The differences between the army and the government appeared to have reached a point of confrontation and alarm bells started ringing in the corridors of power as the normally soft-spoken and reconciliatory-in-approach Prime Minister Yousaf Raza Gilani finally lost control over his patience on Thursday and hit out hard at the military establishment while asserting his authority as the chief executive of the country, with a message to all that no one should be mistaken that state institutions were answerable to him.
He started his day addressing as chief guest an exhibition of rare photographs of the Pakistan movement to mark the birth anniversary of Quaid-e-Azam Muhammad Ali Jinnah and instead of speaking on the subject, he made a fully-loaded extempore political speech to build his case as the head of a political government against
which, he feared, a conspiracy was being hatched and threw the ball in the court of the people to decide if they wanted democracy or dictatorship in the country.
“Conspirators are plotting to bring down the elected government but the people have the right to decide whether they want democracy or dictatorship,” the prime minister said, reacting to a statement of the Defence Ministry that it did not exercise operational control over the army and the Inter-Services Intelligence (ISI).
He said he was chief executive of the country and all organs of the state were answerable to him and parliament. Without naming the armed forces, he tacitly said they were paid by the national exchequer and by the tax paid by the people of the country. “There can be no state within the state … no institution can say that it’s not under the government… if any individual says he is not under the government, he is mistaken,” he said, asserting his authority with a clear message to the army and the ISI.
Tracing the history of palatial conspiracies, he said with the inception of Pakistan palatial intrigues had started to dislodge the democratic process. “Autocracy had always attacked democracy and the constitution and now again a conspiracy is being hatched to derail the democratic government,” he said, as the memo issue seemed to take its toll, this time national security being the reason for any undemocratic move if the stand-off between the civil and military establishments reaches a point of no return.
The prime minister said allegations were always leveled against the democratic forces and this had led to disintegration of Pakistan and now it was for the people to choose between democracy and autocracy. “I want to make it clear today that conspiracies are being hatched here to send the elected government packing… but we will continue to fight for the rights of the people of Pakistan whether or not we remain in government,” he said. The prime minister said it was for the first time in Pakistan’s history that the president handed over his powers to parliament and was a simple figurehead, while the prime minister was the chief executive.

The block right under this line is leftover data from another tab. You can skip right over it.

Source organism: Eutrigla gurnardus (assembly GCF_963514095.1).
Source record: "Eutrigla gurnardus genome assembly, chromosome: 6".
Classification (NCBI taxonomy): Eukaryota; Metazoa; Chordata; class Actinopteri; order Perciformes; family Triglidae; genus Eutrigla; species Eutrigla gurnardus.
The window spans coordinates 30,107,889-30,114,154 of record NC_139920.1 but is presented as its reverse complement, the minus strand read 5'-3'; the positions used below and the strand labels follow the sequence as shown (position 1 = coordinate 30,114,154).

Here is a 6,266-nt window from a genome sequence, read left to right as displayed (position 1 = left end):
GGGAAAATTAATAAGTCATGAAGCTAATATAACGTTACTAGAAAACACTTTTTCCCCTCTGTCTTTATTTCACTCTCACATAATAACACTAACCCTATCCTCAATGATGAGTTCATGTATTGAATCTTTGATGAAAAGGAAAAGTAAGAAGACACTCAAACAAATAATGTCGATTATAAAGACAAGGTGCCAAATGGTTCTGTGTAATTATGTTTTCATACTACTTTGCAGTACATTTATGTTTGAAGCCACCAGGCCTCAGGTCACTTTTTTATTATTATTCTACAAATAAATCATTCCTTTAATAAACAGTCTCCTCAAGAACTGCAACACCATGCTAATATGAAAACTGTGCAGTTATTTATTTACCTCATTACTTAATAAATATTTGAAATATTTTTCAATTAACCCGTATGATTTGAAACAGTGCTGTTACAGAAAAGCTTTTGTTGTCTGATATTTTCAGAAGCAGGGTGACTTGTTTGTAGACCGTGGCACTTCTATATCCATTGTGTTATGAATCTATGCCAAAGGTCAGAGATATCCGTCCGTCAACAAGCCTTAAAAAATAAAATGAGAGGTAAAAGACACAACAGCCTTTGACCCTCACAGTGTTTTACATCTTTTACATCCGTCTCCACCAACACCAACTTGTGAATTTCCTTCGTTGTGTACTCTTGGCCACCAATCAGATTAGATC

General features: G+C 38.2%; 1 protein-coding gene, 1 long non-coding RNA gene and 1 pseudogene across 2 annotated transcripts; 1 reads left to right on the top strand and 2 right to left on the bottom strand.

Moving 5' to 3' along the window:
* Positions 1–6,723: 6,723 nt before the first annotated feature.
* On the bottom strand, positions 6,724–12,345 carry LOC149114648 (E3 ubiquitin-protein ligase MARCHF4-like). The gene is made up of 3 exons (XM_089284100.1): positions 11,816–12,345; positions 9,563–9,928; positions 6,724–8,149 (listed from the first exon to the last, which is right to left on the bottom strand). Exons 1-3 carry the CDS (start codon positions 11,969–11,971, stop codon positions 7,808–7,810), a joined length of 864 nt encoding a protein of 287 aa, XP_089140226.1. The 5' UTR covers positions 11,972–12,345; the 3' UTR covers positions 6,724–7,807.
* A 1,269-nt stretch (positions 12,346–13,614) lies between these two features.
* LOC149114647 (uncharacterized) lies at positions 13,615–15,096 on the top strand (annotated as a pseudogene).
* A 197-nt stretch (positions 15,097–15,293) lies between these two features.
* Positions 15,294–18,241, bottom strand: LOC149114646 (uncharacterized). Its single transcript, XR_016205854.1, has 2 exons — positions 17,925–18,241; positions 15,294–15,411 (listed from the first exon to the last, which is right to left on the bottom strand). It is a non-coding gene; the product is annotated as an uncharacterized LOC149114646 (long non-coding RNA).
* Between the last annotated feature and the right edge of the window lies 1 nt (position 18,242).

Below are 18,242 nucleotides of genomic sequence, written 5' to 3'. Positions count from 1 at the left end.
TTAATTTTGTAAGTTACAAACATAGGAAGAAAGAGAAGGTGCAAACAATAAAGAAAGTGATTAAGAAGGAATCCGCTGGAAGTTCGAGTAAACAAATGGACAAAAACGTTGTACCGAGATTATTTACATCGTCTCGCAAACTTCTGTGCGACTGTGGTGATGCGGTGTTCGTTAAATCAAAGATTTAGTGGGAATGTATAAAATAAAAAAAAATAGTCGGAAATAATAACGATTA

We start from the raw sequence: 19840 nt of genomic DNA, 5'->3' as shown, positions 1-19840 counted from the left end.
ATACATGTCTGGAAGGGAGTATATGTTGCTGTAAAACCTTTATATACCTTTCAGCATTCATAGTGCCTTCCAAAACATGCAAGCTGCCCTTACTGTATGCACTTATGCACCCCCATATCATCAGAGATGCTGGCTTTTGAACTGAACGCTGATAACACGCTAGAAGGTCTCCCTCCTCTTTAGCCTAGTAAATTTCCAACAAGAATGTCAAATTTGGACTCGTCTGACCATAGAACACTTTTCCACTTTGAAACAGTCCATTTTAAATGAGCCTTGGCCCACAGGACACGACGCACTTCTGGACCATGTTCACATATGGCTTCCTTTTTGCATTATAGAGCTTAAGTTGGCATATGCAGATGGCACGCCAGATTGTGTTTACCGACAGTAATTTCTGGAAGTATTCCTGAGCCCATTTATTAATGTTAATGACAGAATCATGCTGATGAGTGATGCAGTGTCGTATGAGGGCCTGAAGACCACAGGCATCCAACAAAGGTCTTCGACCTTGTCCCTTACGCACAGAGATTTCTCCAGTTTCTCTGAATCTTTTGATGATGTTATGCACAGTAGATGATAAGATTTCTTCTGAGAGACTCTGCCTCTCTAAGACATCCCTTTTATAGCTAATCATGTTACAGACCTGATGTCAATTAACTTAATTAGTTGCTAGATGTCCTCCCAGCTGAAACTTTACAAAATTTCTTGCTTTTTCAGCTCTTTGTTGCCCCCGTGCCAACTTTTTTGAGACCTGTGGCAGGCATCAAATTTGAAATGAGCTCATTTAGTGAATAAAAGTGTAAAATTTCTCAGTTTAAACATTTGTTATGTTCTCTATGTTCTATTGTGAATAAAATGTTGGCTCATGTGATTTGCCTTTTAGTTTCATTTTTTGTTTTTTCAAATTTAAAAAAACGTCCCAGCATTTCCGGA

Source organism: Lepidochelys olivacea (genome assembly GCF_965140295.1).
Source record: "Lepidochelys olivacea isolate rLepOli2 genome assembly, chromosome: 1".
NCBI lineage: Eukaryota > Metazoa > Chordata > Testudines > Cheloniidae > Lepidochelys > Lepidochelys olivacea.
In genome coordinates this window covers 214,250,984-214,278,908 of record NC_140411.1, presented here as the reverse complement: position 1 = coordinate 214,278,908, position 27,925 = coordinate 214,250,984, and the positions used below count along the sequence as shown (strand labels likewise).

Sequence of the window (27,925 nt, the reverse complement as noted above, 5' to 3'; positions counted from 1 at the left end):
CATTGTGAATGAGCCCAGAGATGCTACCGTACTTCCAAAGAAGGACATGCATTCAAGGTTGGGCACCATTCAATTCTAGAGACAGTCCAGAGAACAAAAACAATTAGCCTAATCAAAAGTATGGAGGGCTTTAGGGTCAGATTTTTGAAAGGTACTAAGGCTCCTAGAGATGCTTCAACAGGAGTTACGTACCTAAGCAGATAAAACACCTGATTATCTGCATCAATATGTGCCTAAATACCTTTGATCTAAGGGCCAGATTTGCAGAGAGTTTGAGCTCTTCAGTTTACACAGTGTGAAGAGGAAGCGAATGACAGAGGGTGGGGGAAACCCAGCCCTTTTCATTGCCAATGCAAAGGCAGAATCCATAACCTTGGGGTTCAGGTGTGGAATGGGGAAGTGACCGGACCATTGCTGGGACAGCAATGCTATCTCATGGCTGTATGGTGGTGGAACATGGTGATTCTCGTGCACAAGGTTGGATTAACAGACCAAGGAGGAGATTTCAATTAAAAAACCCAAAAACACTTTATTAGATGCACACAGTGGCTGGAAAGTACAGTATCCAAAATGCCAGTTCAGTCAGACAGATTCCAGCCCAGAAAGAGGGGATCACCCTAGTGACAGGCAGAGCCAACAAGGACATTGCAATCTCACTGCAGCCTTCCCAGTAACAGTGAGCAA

“Now all state institutions acquire their authority from parliament… We have the highest respect and regard for the army as they have stood firmly against the extremist and terrorists confronting the country… Our army is disciplined and follows the constitution,” he said.
Gilani said it were the people of Pakistan who had taken ownership of the fight against terrorism. He said he took the responsibility of the military actions being taken in the country, and that no army could fight without the support of the people. The prime minister also said he was the longest serving chief executive of Pakistan with 45 months in office, while Zulfikar Ali Bhutto had served for 43 months. “If I cannot safeguard the rights of the people of Pakistan, I have no right to be the chief executive of the country,” he added.
As if the impromptu outburst was not enough, he continued to express his displeasure with the army and the ISI in the National Assembly later in the day, understandably to garner support from the elected representatives of the people and to also check who supported him among the political parties represented in parliament.
Speaking on a point of order in the National Assembly, Gilani said the democratic system needed some more time to get stronger. “If any institution says it is a state within state, it is not acceptable. It would be wrong to state that these institutions (the army and the ISI) do not come under the Ministry of Defence,” he repeated in the Lower House of parliament.
He said all the members of parliament were elected representatives of the people and that was the reason that every institution was answerable to parliament, which was supreme. The premier said whenever the establishment faced a difficult time, the government took ownership and never allowed anyone to question them. “In the case of OBL (Osama bin Laden), we also stood by them like a rock. Though we had some differences, we supported them. After the Mumbai attacks, we also supported them and even fired General (Mahmud) Durrani,” he said, adding that the nature of issues had changed from the tenure of General (r) Pervez Musharraf and now the challenges were different.
Gilani said that during the war on terrorism, the government doubled the salaries of the armed forces despite a financial crunch. He said after the May 2 incident, the joint session of parliament was summoned to investigate how Osama managed to live in Pakistan for six years. “Now the (Abbottabad) commission questions how the visas were issued (to Americans). But we want to know on what visa Osama entered Pakistan and remained here for six long years,” he said, directly hitting out at the ISI and questioning its role as the country’s premier intelligence agency.